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Many families can attest to the negative impact ongoing worry about their financial situation can have, not only on parents’ emotional health, but also their physical health.
Roughly 10-16 million people suffering terribly due to their debts, according to Research Psychologist Paul Lavrakas. (5) It’s important that we recognize the mental and physical symptoms of debt stress on ourselves and on our kids, and make the lifestyle changes necessary.
Definition and Symptoms of Debt Stress
Debt stress (also known as economic stress) can be the product of:
(a) the inability to pay bills
(b) the uncertainty of income sources, due to job loss, divorce, retirement, or disability
(c) the instability of employment
(d) the inadequacy of earnings to meet the family’s needs and desires (2)
Symptoms of debt stress can include:
• Worry, nervousness, tension, anxiety, pressure
• Insomnia and other sleep disorders
• High blood pressure
• Stomach, abdominal or digestive issues including ulcers, appetite disorders and associated weight gain or loss
• Fatigue, lack of energy
• Increased drug, alcohol or cigarette use
• Sicknesses or general feeling of being unwell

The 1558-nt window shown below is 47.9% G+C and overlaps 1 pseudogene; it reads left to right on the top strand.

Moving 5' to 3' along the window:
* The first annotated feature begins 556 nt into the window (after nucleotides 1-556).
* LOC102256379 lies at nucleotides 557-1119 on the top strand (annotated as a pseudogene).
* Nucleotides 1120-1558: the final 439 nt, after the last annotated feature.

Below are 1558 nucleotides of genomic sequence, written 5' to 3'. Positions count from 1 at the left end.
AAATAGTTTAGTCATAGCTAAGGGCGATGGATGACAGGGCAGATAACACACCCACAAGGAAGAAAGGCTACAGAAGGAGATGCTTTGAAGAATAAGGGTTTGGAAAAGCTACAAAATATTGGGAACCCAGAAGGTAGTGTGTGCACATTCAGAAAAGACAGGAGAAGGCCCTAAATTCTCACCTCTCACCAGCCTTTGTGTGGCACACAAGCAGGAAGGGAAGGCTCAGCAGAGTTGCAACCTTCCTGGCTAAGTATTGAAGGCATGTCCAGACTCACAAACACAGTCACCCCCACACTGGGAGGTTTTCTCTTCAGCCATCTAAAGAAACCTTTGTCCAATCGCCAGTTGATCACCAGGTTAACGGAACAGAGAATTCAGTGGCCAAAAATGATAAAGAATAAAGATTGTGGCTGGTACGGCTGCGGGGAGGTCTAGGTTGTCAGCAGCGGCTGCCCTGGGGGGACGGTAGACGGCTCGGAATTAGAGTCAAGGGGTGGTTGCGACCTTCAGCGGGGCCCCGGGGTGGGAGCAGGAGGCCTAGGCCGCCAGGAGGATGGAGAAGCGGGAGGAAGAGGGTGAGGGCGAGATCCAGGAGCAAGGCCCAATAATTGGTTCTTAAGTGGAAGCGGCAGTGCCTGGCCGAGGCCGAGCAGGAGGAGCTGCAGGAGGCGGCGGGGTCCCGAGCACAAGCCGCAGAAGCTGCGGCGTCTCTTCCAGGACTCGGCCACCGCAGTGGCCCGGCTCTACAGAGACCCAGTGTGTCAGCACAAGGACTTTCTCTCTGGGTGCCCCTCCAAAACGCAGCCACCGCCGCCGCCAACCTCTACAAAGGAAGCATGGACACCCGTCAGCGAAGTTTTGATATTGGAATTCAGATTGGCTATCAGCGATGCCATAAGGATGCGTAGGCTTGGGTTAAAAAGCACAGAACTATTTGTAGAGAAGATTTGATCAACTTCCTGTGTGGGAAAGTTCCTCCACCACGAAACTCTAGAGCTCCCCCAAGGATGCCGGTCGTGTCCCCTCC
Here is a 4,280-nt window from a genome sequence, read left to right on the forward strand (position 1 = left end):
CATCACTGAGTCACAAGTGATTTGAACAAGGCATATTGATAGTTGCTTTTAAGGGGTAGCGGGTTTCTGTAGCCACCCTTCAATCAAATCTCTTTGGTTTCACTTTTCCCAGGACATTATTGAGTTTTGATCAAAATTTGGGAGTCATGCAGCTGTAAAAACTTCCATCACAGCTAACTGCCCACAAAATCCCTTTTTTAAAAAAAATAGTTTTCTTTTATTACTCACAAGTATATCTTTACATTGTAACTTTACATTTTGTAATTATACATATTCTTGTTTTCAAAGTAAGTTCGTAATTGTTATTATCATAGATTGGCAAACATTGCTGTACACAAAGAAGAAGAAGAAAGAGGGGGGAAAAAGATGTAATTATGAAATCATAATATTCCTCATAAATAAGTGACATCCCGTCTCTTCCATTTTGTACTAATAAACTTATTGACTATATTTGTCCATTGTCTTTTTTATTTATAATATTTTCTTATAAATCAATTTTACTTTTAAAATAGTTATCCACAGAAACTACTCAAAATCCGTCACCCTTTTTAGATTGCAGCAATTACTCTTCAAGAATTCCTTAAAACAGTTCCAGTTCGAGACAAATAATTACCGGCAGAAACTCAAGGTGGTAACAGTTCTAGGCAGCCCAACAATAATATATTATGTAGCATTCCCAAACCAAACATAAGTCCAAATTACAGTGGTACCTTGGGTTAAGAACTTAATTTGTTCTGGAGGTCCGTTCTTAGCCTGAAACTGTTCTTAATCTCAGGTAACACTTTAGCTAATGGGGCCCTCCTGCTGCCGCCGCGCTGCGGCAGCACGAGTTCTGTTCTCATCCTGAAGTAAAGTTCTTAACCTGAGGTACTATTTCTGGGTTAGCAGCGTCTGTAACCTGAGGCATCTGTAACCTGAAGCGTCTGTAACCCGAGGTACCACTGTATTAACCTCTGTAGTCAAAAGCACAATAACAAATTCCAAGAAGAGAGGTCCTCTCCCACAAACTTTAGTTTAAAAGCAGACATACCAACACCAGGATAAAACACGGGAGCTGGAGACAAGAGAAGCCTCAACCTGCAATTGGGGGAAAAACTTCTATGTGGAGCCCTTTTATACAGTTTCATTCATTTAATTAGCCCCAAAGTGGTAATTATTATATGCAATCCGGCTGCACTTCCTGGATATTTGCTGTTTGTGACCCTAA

Facts about Debt Stress
The Federal Reserve Board’s Survey of Consumer Finances estimates that more than three out of every four American families are in debt (1), while a 2008 Associated Press-AOL poll reported that those people who reported high debt stress suffered “from a range of stress-related illnesses including ulcers, migraines, back pain, anxiety, depression, and heart attacks.” (1)
The ethnic minority groups and female-headed household are most hard hit by debt stress.
Ethnic minority groups have lower income earnings and greater rates of poverty when compared to white families. Female-headed households which are most prevalent among blacks followed by Hispanics, whites and Asians, experience on average lower incomes and higher rates of poverty.